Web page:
Such was the case with the character called Chotek. I had invented the name—or so I thought—as the unseen manipulator behind an ancient order of assassins I called the “Infessura,” a kind of leaner, meaner Opus Dei-style organization. While the Infessura was based on actual historical documents, Chotek was simply a name that popped into my head; one I thought sounded suitably sinister. However I subsequently discovered that Chotek too was, at least in part, real, as it later came to light that the family Chotek had been anciently connected with several conspiracies, plots and secret societies, including the infamous Black Hand.

And, yes, there were other surprises as well. There usually are.

No spoilers, but what can you tell us about your book that we won’t find in the jacket copy or the PR material?

The book is in some ways a roman á clef and contains numerous inside jokes and double entendres. One of them concerns the protagonist’s name, Dominick de Venise. If I say it a couple of times it … well, you did say “no spoilers,” didn’t you?

What authors or books have influenced your career as a writer, and why?

Different authors have influenced me in different ways at different times, and their influences have fallen on different literary genres and pursuits. When I was younger, for example, I was much taken with Norman Mailer for prose and LeRoi Jones for poetry. However my main exemplar was Ernest Hemingway, under whose influence as a college sophomore I wrote what might be described as an urbanized version of The Snows of Kilimanjaro that took place in Brooklyn instead of Africa. The story won me a cash prize from my old alma mater (as an alum I’m still a member of its book discussion club) for short fiction and, even more coveted, the vocal chagrin of one or two English lit professors who may have believed that I had exceeded the allowable quota of aspiring authors from Bensonhurst. Later, I began deliberately reading two or three different authors at a time as a preventative to getting caught up in any single author’s style. At present I can honestly say that I’m influenced by virtually everything I chance to read. Rarely do I encounter writings that fail to teach or show me something new and useful, often something inspiring.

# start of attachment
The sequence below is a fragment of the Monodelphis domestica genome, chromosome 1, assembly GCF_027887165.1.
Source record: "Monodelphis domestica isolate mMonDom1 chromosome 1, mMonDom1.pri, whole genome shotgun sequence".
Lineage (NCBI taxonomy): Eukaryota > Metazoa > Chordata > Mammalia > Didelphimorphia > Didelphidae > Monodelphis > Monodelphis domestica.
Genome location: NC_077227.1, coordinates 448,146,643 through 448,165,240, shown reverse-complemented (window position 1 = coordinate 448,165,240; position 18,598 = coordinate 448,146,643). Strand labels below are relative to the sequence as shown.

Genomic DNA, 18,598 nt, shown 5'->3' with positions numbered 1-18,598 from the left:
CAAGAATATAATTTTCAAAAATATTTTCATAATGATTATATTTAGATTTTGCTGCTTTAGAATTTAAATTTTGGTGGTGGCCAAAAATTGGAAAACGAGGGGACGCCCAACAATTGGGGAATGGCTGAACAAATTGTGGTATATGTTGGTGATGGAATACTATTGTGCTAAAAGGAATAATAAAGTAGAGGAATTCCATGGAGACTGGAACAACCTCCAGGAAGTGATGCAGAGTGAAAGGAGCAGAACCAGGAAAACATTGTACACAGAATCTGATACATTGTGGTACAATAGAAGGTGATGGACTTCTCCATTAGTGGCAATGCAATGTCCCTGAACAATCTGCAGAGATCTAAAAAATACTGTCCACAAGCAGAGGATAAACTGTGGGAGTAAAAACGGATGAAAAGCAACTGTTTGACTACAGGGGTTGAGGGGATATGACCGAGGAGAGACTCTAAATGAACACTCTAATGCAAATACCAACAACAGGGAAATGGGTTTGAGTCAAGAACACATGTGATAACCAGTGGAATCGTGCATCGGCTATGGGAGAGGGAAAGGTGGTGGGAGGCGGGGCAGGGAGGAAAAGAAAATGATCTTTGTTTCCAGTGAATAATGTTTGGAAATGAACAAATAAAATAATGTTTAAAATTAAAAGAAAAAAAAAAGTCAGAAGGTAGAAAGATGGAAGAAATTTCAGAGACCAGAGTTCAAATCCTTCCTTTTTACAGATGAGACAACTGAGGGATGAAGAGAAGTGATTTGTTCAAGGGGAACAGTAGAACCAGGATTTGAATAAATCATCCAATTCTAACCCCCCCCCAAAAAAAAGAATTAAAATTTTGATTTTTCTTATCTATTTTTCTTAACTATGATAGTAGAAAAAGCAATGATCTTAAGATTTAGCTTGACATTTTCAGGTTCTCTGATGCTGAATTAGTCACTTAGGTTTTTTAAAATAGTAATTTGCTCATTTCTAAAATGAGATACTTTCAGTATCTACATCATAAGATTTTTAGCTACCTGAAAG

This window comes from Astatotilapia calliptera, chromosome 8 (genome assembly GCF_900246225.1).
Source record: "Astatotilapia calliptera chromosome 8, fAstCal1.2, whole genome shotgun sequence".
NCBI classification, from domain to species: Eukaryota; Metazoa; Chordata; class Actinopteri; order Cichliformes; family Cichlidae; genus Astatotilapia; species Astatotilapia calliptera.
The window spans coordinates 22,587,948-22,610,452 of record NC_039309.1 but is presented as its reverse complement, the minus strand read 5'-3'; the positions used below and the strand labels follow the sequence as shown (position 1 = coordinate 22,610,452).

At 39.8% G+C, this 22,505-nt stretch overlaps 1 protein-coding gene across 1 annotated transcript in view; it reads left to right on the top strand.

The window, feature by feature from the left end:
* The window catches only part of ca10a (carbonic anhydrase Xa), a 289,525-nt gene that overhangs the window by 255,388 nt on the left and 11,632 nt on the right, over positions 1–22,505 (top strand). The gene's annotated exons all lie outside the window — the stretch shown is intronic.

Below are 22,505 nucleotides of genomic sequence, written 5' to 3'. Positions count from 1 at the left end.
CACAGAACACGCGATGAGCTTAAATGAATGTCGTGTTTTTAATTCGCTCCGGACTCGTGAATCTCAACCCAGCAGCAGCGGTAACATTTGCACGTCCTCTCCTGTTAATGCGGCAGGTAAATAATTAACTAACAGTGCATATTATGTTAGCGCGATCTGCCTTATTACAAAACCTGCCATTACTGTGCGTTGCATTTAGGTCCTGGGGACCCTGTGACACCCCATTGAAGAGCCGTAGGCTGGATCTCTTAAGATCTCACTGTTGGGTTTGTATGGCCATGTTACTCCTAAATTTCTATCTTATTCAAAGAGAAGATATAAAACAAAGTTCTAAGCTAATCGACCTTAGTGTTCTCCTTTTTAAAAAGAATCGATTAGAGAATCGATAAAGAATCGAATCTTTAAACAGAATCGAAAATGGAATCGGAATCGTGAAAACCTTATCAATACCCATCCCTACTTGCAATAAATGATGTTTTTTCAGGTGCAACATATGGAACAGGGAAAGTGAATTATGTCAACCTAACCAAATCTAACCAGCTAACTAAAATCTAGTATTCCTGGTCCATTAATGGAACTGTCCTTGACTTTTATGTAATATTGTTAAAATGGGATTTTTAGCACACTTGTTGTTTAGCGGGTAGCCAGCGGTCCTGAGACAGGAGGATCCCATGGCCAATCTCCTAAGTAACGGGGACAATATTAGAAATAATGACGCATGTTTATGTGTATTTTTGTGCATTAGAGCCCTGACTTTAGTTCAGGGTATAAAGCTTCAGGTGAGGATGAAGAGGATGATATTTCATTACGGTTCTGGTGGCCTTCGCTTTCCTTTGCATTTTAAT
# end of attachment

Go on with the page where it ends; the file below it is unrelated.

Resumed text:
David Alexander began writing early in life and began writing uncoaxed and spontaneously. His fledgling appearance in print dates to a sonnet published in a New York City daily newspaper when David was in elementary school in Brooklyn. Between then and today, he has written and published in virtually every literary category, including novels, novelettes, short fiction, poetry, essays and film scripts. He received his early education via the New York City public school system. He later attended Columbia University in New York City and Sorbonne University in Paris, France.

In addition to fiction and creative nonfiction, Alexander has written technical papers on high-technology combat systems and their tactical and strategic applications as a defense analyst for some of the world’s most prestigious international defense publications. He is as conversant with the global corporate and civilian defense sector as he is with the military side.

As an author, Alexander can justly claim to have pulled himself up by his own bootstraps. Never has he benefited from anybody’s patronage. There have been no wealthy relatives with connections, no connections by marriage; no favors traded in secret, no hooked-up friends to fast-track his career. Nor has anybody but David Alexander penned the titles published over David Alexander’s byline. Alexander is a resident of Brooklyn Heights, where he has lived and written for many years.

To learn more about David, please visit his website.